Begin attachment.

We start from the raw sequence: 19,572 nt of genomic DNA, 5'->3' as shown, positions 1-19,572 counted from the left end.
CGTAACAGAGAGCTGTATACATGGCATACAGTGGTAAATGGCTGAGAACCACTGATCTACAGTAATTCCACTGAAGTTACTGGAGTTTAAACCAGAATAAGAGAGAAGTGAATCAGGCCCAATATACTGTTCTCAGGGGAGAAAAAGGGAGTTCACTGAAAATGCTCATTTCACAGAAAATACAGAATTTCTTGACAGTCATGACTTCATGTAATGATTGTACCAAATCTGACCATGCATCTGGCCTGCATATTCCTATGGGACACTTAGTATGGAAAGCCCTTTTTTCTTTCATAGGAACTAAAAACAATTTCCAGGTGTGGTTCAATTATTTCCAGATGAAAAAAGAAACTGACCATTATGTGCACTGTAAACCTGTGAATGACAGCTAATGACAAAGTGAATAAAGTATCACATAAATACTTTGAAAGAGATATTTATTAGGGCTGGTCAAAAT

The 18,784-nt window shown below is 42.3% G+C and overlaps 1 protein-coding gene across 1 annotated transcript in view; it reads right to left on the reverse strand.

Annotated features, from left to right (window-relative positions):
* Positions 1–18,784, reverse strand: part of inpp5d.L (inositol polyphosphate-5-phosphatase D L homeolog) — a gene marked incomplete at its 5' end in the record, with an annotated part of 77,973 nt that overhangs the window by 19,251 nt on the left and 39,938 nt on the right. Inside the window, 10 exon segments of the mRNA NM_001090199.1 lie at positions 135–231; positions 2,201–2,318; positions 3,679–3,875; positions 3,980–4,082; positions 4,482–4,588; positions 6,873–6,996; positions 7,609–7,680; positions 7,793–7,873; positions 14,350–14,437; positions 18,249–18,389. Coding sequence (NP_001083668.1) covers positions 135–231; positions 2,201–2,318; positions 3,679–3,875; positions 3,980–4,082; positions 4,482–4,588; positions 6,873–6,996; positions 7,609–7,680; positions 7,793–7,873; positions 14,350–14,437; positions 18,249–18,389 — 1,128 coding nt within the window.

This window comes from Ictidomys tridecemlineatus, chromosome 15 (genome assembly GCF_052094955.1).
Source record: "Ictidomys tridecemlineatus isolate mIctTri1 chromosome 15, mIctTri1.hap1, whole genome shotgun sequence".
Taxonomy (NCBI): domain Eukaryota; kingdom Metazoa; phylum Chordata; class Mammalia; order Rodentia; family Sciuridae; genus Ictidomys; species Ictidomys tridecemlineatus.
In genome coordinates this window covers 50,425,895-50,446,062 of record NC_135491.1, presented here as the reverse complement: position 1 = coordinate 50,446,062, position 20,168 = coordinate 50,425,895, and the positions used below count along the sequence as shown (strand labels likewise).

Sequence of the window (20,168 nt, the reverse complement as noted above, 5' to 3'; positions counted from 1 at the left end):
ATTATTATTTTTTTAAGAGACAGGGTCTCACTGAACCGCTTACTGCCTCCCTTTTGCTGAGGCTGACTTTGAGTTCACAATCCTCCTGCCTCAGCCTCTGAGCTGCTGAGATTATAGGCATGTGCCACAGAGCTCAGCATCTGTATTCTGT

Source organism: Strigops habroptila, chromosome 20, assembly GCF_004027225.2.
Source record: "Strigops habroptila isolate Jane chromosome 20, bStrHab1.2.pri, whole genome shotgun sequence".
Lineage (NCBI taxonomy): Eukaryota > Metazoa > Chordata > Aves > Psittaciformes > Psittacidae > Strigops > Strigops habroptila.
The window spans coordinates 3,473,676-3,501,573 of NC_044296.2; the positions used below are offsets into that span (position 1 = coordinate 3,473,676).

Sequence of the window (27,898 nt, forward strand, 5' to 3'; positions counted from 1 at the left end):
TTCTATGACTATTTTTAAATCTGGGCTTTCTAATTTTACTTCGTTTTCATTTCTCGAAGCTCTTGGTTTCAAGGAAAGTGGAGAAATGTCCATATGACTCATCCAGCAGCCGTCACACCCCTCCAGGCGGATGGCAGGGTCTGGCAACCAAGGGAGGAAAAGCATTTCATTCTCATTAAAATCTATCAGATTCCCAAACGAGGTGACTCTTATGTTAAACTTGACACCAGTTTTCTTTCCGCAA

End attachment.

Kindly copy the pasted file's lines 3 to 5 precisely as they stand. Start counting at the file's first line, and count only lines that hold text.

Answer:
The 18,784-nt window shown below is 42.3% G+C and overlaps 1 protein-coding gene across 1 annotated transcript in view; it reads right to left on the reverse strand.

Annotated features, from left to right (window-relative positions):
* Positions 1–18,784, reverse strand: part of inpp5d.L (inositol polyphosphate-5-phosphatase D L homeolog) — a gene marked incomplete at its 5' end in the record, with an annotated part of 77,973 nt that overhangs the window by 19,251 nt on the left and 39,938 nt on the right. Inside the window, 10 exon segments of the mRNA NM_001090199.1 lie at positions 135–231; positions 2,201–2,318; positions 3,679–3,875; positions 3,980–4,082; positions 4,482–4,588; positions 6,873–6,996; positions 7,609–7,680; positions 7,793–7,873; positions 14,350–14,437; positions 18,249–18,389. Coding sequence (NP_001083668.1) covers positions 135–231; positions 2,201–2,318; positions 3,679–3,875; positions 3,980–4,082; positions 4,482–4,588; positions 6,873–6,996; positions 7,609–7,680; positions 7,793–7,873; positions 14,350–14,437; positions 18,249–18,389 — 1,128 coding nt within the window.